….but we are all fabulous.
Teaching finished for Easter on Friday and I have earmarked 2 clear weeks of this Easter vacation to sit and write an 18,000 word book chapter which I had been thinking about and writing intermittently for a while but which is now in need of some serious sustained attention.
I have struggled to work on it in short regular bursts, lacking either the motivation or perhaps the self-discipline to sit down and write for an hour every morning or afternoon and instead relying on blocking out significant chunks of time. Inevitably however, those days I set aside acted like a vacuum, attracting other work or avoidance activities like ornaments gather dust (on the bright side I wrote a journal article as one of those activities, but still…).
So, it got me to thinking. How do other writers approach their writing?
The Write Practice (see blog links below) suggests 4 strategies: scheduling time in, giving something else up to make time for it, making a physical space for it in your home or associating a ritual with it, and timing yourself even just starting with 15 minutes. What I liked about this post was that under scheduling it in, they acknowledge the pitfall that you can schedule it in but often writing is then nudged aside for other meetings or activities. They state that scheduling only works if it’s accompanied by an attitude adjustment whereby your writing is prioritised as being as important if not more than other activities.
Other suggestions include writing before you do anything else – do an hour’s writing in the morning before you do any other work, oh and make sure you don’t check your email before that – or your Facebook page, Twitter account, the news or whatever – in fact unless needed for your writing research, don’t log onto the internet at all… (this is where my discipline needs work!).
If morning isn’t your thing, find a time that is. If writing at home isn’t working, change your location. What about taking your laptop to a local library or coffee shop? I’m not sure how well that would work for me but I intend to try it when I start my 2nd chapter (oh yes, this is just the 1st of 4!).
I read somewhere that Prof Henry Roediger advised his graduate students to set a timer and just make sure they wrote for a time period, let’s say an hour, every day. Soon the word count builds up and it’s the starting each day that is the hard part. You can always refine the words later.
Avoid saying yes to things you don’t want or don’t need to do which take valuable time away from writing.
Stopping is as important as starting – if you write all day for 2 or 3 days and then don’t look at it again for another month, progress will be slower than remembering to take time away from your desk and doing something fun and/or active so that you can come back the next day with enthusiasm.
Consider what the REAL reason is behind why you are struggling to make or find time to write. Is it something you really want to do (see John Scalzi’s ‘whatever.scalzi’ below for some tough love)? Have you broken it down into manageable chunks or are you thinking about the finished article? My “I’m writing an 18,000 word book chapter” mantra has been often repeated by me and to my own detriment – it felt increasingly like a huge mountain to climb. Working on small topic-based sections each day helps to make the task less daunting.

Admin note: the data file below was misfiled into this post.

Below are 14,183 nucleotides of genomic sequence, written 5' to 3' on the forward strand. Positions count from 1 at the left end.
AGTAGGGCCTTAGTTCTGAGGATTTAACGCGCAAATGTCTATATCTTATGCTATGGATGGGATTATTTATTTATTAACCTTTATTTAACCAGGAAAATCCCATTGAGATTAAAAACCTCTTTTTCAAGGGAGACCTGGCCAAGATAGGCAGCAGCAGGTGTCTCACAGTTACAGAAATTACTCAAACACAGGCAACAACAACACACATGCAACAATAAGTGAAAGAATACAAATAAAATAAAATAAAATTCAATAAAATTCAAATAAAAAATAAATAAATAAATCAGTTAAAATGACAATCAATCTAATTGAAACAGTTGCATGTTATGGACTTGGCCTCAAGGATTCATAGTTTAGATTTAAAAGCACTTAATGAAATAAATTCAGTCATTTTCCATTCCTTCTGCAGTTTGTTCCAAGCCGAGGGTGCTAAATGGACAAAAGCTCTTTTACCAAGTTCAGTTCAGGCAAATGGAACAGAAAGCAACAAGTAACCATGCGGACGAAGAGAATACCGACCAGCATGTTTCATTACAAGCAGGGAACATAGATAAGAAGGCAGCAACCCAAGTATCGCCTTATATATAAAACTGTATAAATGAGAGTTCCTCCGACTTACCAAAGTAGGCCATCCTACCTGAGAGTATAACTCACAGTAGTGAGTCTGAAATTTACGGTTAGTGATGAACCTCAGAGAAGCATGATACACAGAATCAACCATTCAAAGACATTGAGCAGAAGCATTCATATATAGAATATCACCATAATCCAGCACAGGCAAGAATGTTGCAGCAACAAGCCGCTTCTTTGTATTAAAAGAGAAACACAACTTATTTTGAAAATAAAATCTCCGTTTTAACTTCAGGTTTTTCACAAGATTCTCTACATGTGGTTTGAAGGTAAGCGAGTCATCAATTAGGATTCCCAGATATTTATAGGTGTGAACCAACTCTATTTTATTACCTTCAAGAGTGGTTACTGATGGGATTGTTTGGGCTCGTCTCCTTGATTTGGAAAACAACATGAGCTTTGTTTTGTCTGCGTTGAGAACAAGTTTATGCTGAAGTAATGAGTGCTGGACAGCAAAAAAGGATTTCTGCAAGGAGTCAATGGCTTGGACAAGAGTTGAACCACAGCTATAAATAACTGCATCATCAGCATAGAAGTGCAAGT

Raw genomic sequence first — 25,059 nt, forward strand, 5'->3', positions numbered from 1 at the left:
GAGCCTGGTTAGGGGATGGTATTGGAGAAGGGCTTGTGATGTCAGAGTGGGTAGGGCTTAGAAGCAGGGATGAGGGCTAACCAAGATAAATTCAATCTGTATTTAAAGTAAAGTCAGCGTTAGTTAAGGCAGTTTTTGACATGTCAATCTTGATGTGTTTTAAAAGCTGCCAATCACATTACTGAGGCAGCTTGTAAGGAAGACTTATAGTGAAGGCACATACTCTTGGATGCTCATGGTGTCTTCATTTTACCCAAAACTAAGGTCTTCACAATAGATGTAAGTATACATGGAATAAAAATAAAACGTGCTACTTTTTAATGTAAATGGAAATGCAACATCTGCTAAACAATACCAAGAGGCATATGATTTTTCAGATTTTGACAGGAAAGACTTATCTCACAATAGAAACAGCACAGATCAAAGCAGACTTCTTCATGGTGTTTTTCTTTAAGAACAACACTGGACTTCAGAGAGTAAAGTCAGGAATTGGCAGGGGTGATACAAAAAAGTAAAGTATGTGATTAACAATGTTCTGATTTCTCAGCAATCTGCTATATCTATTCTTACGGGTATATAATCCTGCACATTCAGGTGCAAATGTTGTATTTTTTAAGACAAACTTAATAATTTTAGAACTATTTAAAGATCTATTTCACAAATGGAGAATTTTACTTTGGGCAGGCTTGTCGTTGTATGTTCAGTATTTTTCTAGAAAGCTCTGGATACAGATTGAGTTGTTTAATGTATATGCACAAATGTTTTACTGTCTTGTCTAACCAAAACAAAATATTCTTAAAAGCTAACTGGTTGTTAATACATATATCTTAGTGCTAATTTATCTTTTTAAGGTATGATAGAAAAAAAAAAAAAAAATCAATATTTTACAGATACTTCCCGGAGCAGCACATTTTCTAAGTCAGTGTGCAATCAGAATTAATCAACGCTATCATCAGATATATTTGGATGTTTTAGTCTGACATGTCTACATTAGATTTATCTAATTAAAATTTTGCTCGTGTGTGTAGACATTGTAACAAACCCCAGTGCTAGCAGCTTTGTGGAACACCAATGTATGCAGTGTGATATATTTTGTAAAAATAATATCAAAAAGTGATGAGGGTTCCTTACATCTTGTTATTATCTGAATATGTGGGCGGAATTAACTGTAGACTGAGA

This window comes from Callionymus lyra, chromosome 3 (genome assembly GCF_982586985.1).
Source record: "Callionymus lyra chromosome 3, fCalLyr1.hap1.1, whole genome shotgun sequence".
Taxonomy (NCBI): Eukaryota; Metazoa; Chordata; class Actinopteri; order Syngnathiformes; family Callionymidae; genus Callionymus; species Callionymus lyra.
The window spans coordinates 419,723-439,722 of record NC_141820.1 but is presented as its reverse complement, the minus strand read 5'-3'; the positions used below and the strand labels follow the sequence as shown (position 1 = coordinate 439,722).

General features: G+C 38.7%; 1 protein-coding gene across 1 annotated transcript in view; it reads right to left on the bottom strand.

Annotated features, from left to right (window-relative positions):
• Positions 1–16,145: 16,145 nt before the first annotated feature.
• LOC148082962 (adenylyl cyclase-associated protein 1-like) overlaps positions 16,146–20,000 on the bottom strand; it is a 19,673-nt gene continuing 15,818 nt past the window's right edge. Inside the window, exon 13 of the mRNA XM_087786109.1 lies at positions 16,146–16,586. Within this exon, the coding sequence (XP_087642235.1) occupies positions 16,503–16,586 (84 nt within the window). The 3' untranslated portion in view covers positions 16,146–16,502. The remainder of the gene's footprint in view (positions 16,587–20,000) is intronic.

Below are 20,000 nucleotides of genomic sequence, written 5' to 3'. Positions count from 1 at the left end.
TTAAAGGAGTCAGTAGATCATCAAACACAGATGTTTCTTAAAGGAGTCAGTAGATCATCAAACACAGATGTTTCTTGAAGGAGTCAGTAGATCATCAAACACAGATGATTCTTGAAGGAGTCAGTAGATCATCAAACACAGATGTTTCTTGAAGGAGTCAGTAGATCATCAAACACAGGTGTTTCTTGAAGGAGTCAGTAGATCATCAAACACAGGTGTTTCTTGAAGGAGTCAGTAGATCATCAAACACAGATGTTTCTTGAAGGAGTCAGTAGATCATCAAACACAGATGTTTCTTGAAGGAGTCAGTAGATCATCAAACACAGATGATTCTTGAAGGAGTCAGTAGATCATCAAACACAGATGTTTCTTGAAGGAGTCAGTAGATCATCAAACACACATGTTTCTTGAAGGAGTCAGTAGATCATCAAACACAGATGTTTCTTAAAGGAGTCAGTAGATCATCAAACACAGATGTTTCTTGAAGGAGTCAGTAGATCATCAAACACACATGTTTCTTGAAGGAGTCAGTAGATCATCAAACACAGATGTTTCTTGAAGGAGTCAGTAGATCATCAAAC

Oh and a friend of mine reminded me that if you are waiting for that magical moment where you feel inspired and you have lots of time and everything flows out of you – don’t! You just have to sit down and start NOW.
Lastly, before I consider what famous authors do, I liked this quote from ‘makealivingwriting’ (blog below): “Runners get out every day and run. Writers make regular time to write, because it’s impossible to go on living without getting those ideas out of your head. And because we know it’s another muscle that has to be exercised a lot to get working well.” Since I aspire to both running and writing, this struck a chord with me….
What about famous writers?
The Paris Review interviews with authors are well worth reading for inspiration: http://www.theparisreview.org/interviews. The art work alone is making me consider subscribing!
Cover from The Paris Review, No 210, Fall 2014
This is what Ernest Hemingway said during his interview: “When I am working on a book or a story I write every morning as soon after first light as possible. There is no one to disturb you and it is cool or cold and you come to your work and warm as you write. You read what you have written and, as you always stop when you know what is going to happen next, you go on from there. You write until you come to a place where you still have your juice and know what will happen next and you stop and try to live through until the next day when you hit it again. You have started at six in the morning, say, and may go on until noon or be through before that. When you stop you are as empty, and at the same time never empty but filling, as when you have made love to someone you love. Nothing can hurt you, nothing can happen, nothing means anything until the next day when you do it again. It is the wait until the next day that is hard to get through.” http://www.theparisreview.org/interviews/4825/the-art-of-fiction-no-21-ernest-hemingway
This blog has pulled some quotes from famous writers together: http://daringtolivefully.com/tips-for-writers-from-writers
Maya Angelou said: “What I try to do is write. I may write for two weeks ‘the cat sat on the mat, that is that, not a rat.’ And it might be just the most boring and awful stuff. But I try. When I’m writing, I write. And then it’s as if the muse is convinced that I’m serious and says, ‘Okay. Okay. I’ll come.’”
Some blogs about writing: